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Ofcom could sanction GB News over Rishi Sunak town hall

The program aired in February, resembling question-and-answer forums common on American cable news channels.

The program aired in February, resembling question-and-answer forums common on American cable news channels.

British Prime Minister Rishi Sunak participates in a television broadcast. (Still frame via GBNews broadcast)
British Prime Minister Rishi Sunak participates in a television broadcast. (Still frame via GBNews broadcast)

British political talk channel GB News could face an official sanction from the country’s Office of Communications (Ofcom) over a town hall held in February with Prime Minister Rishi Sunak.

Earlier this year, The Desk reported Ofcom officials were probing GB News over the program, called “People’s Forum: The Prime Minister,” after receiving hundreds of complaints about the event.

The hour-long program saw Sunak answer questions from a studio audience, similar to town hall-style programs held on cable news networks in the United States.

In Britain, broadcast and cable news channels are required to follow a strict set of guidelines by virtue of their distribution licenses, including rules that require news programs to be presented in a fair and impartial manner.

In a statement this week, Ofcom said it found no issue with the format of the town hall program itself, but said GB News had a duty to provide equal weight to competing viewpoints to the opinions expressed by Sunak and the studio audience during the hour-long event.

“It was incumbent on GB News…given the major matters under discussion, to ensure that an appropriately wide range of significant views was given due weight in the program or in other clearly linked and timely programs,” Ofcom said on Monday.

Ofcom said GB News did not extend an opportunity for audience members to “challenge” Sunak’s answers, and the presenter that moderated the forum also failed to question Sunak along the same line. GB News also did not agree to a structurally-similar program that offered competing viewpoints to the ones Sunak expressed, Ofcom said.

During the course of Ofcom’s investigation, GB News said it was not aware of the audience’s questions ahead of time and, thus, didn’t know how Sunak was going to answer them. It also “made an editorial decision” that the host of the program “would not intervene or challenge views expressed,” and “there were no other editorial means for alternative views to be included in the program.”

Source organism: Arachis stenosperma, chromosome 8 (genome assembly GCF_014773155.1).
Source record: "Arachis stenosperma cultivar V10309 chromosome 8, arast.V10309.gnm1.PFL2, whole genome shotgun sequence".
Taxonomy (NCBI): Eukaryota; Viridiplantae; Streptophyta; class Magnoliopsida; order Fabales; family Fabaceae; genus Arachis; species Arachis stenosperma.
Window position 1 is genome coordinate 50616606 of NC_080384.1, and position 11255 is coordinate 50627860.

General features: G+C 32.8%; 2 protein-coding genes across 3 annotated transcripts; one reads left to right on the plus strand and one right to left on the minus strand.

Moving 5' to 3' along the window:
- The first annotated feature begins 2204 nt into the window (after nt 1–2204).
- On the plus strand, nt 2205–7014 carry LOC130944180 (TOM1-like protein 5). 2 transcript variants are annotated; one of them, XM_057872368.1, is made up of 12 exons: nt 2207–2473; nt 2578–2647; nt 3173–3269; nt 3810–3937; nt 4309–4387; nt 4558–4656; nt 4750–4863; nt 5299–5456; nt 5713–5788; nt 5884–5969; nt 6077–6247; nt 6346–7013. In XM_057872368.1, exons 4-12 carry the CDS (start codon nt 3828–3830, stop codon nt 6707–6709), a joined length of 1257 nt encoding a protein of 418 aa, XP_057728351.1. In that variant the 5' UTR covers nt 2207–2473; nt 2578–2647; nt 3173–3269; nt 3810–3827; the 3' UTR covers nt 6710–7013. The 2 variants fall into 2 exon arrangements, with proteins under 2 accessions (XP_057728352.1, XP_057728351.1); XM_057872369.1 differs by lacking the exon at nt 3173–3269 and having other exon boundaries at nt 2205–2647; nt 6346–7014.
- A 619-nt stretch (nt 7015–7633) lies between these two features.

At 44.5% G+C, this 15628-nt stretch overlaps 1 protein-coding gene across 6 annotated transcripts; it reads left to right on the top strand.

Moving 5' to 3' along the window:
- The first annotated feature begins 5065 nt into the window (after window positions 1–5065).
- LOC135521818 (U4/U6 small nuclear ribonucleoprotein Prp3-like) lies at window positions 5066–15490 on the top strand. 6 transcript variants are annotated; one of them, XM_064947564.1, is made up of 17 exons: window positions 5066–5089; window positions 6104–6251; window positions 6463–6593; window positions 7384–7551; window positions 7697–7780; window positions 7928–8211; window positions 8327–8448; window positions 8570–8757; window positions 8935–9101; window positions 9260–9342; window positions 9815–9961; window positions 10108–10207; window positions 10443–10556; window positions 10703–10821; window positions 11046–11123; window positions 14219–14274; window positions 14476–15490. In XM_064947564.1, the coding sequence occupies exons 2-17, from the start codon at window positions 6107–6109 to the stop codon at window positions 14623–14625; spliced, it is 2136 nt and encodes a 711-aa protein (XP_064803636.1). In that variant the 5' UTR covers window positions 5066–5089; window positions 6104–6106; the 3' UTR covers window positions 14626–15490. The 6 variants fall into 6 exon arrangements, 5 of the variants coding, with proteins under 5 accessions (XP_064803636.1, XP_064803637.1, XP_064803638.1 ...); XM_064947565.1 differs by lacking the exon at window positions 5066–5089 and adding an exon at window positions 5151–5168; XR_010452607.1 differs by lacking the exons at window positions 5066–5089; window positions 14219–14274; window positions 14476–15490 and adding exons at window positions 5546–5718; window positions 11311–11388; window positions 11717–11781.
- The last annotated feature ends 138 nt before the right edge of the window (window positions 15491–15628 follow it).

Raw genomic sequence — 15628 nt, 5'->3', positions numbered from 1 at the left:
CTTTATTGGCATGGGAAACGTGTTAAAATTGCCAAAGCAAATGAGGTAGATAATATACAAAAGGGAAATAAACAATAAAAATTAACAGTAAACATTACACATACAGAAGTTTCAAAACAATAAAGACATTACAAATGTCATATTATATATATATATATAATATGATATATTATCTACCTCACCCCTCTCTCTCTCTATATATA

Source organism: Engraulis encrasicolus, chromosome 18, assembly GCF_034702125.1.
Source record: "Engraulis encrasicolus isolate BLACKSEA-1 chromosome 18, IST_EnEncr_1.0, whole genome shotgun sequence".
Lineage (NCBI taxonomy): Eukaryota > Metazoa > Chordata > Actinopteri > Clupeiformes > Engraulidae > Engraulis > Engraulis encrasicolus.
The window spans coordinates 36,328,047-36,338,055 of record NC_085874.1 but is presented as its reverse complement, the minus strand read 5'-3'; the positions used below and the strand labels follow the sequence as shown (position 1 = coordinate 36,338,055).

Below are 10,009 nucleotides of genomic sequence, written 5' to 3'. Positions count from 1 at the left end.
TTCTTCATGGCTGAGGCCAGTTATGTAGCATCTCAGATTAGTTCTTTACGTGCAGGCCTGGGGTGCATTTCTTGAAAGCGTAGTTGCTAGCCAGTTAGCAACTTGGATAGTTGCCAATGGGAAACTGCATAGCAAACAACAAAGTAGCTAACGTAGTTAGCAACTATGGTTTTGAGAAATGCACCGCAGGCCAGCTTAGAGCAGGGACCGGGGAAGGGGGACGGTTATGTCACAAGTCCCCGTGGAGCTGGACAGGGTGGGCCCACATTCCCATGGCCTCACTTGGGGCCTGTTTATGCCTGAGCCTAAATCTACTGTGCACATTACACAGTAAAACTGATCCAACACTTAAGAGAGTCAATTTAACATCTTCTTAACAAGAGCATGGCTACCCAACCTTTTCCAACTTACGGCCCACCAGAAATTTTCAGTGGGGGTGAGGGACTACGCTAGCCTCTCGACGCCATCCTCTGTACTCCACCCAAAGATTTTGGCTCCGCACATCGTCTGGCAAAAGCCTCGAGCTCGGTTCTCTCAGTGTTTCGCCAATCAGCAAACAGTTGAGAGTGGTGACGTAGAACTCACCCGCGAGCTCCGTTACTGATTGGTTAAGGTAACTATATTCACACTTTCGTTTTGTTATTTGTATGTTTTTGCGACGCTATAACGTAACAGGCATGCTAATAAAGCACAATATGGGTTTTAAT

“Given the very high compliance risks this program presented, we found GB News’s approach to compliance to be wholly insufficient, and consider it could have, and should have, taken additional steps to mitigate these risks,” Ofcom said on Monday, affirming its belief that GB News violated at least two of its regulations related to the presentation of news and political matters.

The organization is now considering sanctions against GB News, and has two months to decide the matter one way or another. If Ofcom believes sanctions are appropriate, GB News will be given an opportunity “to make written and oral representations to us,” including objections.

In a statement, a spokesperson for GB News said the specific matter involving Ofcom “is an alarming development in its attempt to silence us by standing in the way of a forum that allows the public to question politicians directly.”

“The regulator’s threat to punish a news organisation with sanctions for enabling people to challenge their own prime minister strikes at the heart of democracy at a time when it could not be more vital,” the spokesperson stated.

The potential sanctions come after several investigations against GB News that resulted in nothing more than a stern warning. On at least five occasions, Ofcom has launched probes into GB News programs over violations of impartiality and other broadcast rules following complaints lodged from the public.

If Ofcom does sanction GB News, the punishment could take a variety of forms, from an official warning intended to discourage the broadcaster from repeat offenses to a financial penalty or full revocation of GB News’ broadcast license.

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About the Author:

Matthew Keys

Matthew Keys is a nationally-recognized, award-winning journalist who has covered the business of media, technology, radio and television for more than 11 years. He is the publisher of The Desk and contributes to Know Techie, Digital Content Next and StreamTV Insider. He previously worked for Thomson Reuters, the Walt Disney Company, McNaughton Newspapers and Tribune Broadcasting.
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